Tracks each node being visited during traversal. Returns false if the node and its edges should be skipped for traversal (for example because it has already been traversed). Despite being aPredicate
, the tracker usually carries sideeffects like storing the tracked nodes in a set (set::add
,bloomFilter::put
etc. will do).

preOrderFrom
@SafeVarargs public final java.util.stream.Stream<N> preOrderFrom(N... startNodes)
Starts fromstartNodes
and walks depth first in preorder.The returned stream may be infinite if the graph or tree has infinite depth or infinite breadth, or both. The stream can still be shortcircuited to consume a limited number of nodes during traversal.

preOrderFrom
public abstract java.util.stream.Stream<N> preOrderFrom(java.lang.Iterable<? extends N> startNodes)
Starts fromstartNodes
and walks depth first in preorder.The returned stream may be infinite if the graph or tree has infinite depth or infinite breadth, or both. The stream can still be shortcircuited to consume a limited number of nodes during traversal.

postOrderFrom
@SafeVarargs public final java.util.stream.Stream<N> postOrderFrom(N... startNodes)
Starts fromstartNodes
and walks depth first in postorder (the reverse of a topological sort).The returned stream may be infinite if the graph or tree has infinite breadth. The stream can still be shortcircuited to consume a limited number of nodes during traversal.
The stream may result in infinite loop when traversing through a node with infinite depth.

postOrderFrom
public abstract java.util.stream.Stream<N> postOrderFrom(java.lang.Iterable<? extends N> startNodes)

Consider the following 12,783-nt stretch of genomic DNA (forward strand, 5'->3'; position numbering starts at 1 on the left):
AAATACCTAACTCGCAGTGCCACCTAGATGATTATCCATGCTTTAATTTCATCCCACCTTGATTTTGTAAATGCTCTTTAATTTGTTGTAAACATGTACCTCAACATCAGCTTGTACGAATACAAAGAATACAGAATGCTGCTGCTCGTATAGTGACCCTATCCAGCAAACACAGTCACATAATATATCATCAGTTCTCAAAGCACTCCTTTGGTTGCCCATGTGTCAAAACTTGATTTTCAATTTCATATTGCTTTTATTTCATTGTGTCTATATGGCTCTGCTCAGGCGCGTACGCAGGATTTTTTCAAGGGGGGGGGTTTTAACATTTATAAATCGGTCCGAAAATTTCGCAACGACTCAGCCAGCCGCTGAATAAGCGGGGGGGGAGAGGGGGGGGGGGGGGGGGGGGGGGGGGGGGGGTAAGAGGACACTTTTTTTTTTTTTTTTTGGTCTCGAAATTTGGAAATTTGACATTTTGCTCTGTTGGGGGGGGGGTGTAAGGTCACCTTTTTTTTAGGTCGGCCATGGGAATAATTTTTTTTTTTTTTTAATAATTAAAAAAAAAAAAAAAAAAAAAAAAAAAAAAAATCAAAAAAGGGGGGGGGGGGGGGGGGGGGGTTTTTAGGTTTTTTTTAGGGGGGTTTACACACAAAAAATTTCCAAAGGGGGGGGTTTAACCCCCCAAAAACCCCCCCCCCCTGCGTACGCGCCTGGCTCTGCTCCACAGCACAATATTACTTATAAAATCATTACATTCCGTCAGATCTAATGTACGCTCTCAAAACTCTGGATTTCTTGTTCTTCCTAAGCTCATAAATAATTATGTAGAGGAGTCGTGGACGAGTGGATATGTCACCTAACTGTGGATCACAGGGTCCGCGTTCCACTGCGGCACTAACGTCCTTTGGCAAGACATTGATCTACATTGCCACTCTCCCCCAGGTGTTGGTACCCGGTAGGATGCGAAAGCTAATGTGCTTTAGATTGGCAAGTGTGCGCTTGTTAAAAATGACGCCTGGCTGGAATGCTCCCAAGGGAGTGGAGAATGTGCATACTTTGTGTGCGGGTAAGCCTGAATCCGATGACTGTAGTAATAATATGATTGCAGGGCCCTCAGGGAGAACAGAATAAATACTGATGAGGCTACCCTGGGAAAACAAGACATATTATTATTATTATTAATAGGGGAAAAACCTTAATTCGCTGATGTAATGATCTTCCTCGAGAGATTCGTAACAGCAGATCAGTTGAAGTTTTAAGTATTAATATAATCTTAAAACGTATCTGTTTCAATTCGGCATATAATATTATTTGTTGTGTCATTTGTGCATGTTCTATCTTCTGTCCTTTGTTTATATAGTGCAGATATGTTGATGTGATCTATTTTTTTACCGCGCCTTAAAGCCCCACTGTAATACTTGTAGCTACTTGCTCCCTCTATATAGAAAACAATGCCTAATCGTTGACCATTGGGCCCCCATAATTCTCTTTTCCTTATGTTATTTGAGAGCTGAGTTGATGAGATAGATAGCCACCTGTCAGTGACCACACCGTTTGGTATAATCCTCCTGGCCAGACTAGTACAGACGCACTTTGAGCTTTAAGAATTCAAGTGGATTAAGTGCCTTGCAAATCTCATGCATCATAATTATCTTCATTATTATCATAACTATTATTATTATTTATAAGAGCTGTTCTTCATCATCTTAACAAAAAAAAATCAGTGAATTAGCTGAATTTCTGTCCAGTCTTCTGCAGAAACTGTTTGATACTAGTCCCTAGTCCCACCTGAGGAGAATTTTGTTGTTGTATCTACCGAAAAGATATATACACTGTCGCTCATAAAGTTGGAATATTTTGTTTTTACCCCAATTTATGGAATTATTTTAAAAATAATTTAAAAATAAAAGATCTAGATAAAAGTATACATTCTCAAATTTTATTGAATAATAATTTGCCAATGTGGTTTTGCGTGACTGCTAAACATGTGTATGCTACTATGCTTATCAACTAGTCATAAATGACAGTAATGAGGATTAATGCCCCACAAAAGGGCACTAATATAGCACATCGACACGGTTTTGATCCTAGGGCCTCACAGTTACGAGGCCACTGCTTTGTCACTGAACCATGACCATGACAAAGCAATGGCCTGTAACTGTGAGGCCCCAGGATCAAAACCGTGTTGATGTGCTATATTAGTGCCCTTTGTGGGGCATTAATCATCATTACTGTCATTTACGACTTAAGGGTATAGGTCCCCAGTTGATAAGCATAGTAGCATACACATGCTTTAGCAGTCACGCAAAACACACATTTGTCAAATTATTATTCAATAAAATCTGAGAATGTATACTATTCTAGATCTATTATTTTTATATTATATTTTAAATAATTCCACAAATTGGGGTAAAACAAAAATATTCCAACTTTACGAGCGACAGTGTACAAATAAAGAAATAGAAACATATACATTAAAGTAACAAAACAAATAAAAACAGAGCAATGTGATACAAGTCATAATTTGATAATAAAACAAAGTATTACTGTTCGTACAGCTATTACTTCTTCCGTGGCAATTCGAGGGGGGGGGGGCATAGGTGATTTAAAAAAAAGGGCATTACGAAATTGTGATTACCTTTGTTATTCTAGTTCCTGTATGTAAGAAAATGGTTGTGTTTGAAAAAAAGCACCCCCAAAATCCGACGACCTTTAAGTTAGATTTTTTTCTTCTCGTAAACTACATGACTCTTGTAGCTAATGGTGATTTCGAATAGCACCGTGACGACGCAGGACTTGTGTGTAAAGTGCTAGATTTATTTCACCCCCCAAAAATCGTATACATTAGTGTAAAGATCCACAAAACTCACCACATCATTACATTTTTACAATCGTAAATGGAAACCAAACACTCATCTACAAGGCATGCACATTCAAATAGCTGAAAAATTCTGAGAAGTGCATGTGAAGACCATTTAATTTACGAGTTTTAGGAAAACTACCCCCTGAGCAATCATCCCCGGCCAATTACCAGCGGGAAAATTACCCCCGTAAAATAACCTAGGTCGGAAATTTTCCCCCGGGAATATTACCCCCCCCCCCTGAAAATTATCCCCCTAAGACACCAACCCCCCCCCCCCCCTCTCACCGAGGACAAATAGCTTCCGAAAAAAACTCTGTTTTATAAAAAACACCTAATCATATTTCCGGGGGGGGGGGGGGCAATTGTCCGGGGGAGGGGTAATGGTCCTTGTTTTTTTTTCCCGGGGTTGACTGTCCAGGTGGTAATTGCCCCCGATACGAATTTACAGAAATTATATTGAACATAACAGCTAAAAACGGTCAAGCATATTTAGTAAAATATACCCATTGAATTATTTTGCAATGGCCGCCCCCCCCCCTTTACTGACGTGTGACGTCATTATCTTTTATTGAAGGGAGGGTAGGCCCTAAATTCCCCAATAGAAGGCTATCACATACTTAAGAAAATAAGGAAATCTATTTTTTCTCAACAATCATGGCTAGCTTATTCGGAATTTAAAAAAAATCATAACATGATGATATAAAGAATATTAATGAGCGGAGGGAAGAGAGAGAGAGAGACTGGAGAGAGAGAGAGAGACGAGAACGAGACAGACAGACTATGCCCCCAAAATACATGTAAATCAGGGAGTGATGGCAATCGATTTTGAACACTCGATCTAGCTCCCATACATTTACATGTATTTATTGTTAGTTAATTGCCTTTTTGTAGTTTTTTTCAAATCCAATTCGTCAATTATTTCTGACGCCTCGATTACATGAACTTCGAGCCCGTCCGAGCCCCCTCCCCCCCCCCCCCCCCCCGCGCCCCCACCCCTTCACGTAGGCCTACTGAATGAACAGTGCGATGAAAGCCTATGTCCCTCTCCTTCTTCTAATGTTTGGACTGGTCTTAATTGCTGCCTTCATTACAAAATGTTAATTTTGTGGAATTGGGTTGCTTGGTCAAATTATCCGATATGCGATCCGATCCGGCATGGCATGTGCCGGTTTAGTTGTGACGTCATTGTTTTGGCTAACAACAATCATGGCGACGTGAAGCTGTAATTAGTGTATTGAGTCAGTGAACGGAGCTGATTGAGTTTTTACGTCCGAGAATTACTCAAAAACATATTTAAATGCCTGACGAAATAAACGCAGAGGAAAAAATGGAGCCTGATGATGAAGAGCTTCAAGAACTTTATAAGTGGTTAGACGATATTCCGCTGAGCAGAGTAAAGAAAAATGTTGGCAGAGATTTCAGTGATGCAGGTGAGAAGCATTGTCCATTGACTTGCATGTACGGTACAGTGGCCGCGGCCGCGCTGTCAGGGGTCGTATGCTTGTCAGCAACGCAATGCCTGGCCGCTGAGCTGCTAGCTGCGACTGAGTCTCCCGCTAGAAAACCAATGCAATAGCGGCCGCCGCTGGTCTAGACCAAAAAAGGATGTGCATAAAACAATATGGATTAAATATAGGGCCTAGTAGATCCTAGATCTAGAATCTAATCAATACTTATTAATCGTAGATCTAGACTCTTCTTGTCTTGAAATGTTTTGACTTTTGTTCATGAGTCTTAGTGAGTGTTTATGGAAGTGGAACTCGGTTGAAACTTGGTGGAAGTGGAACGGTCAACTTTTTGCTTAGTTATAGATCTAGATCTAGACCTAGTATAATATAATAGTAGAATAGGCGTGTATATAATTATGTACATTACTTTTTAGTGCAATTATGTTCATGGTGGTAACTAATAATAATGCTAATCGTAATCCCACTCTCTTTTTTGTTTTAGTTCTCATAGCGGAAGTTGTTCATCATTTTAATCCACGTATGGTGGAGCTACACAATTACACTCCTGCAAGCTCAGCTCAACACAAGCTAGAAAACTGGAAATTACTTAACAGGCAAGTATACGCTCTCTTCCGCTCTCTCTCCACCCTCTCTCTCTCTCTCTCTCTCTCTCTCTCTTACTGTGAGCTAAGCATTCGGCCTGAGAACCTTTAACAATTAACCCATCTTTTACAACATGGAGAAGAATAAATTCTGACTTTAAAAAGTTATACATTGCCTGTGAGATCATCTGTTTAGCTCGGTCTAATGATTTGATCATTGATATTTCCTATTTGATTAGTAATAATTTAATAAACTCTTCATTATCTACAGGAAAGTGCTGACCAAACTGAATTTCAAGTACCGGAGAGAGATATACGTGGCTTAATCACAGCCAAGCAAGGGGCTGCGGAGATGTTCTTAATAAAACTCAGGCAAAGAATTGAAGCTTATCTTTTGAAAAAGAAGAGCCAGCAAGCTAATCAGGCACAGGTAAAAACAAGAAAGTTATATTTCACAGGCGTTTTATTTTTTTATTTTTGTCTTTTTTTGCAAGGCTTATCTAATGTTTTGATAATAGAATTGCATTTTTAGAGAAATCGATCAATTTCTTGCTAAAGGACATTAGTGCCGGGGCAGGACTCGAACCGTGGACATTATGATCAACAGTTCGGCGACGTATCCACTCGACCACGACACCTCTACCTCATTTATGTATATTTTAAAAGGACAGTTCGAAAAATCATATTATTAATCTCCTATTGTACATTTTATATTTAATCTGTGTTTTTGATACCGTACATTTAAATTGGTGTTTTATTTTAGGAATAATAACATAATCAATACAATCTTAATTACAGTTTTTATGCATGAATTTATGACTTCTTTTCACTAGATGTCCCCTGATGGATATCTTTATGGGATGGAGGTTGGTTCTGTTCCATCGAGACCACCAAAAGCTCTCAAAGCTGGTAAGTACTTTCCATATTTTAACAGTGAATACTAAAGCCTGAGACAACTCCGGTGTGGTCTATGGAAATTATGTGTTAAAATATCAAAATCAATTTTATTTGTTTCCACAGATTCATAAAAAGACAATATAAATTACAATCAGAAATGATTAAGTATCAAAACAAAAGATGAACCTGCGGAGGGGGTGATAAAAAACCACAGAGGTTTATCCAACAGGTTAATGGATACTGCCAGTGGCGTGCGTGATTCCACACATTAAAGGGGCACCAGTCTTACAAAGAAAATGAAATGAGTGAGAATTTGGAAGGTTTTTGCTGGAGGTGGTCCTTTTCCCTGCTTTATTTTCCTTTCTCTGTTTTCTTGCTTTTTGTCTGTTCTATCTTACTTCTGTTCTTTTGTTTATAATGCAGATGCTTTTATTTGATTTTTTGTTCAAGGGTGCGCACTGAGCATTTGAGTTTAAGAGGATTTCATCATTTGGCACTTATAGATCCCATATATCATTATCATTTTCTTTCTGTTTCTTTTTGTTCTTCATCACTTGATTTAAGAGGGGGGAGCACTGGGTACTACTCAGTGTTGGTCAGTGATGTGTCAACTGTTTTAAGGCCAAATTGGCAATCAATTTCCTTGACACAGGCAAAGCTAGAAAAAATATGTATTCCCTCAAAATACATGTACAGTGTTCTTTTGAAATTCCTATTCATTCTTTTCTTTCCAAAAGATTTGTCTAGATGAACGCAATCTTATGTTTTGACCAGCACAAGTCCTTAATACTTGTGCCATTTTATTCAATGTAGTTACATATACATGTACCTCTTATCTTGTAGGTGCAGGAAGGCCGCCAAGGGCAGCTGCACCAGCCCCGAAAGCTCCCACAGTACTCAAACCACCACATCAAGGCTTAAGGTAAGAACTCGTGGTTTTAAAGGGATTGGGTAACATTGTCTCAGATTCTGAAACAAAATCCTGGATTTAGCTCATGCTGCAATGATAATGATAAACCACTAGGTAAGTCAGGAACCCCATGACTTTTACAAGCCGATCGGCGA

Starts fromstartNodes
and walks depth first in postorder (the reverse of a topological sort).The returned stream may be infinite if the graph or tree has infinite breadth. The stream can still be shortcircuited to consume a limited number of nodes during traversal.
The stream may result in infinite loop when traversing through a node with infinite depth.

breadthFirstFrom
@SafeVarargs public final java.util.stream.Stream<N> breadthFirstFrom(N... startNodes)
Starts fromstartNodes
and walks in breadthfirst order.The returned stream may be infinite if the graph or tree has infinite depth or infinite breadth, or both. The stream can still be shortcircuited to consume a limited number of nodes during traversal.

breadthFirstFrom
public abstract java.util.stream.Stream<N> breadthFirstFrom(java.lang.Iterable<? extends N> startNodes)
Starts fromstartNodes
and walks in breadthfirst order.The returned stream may be infinite if the graph or tree has infinite depth or infinite breadth, or both. The stream can still be shortcircuited to consume a limited number of nodes during traversal.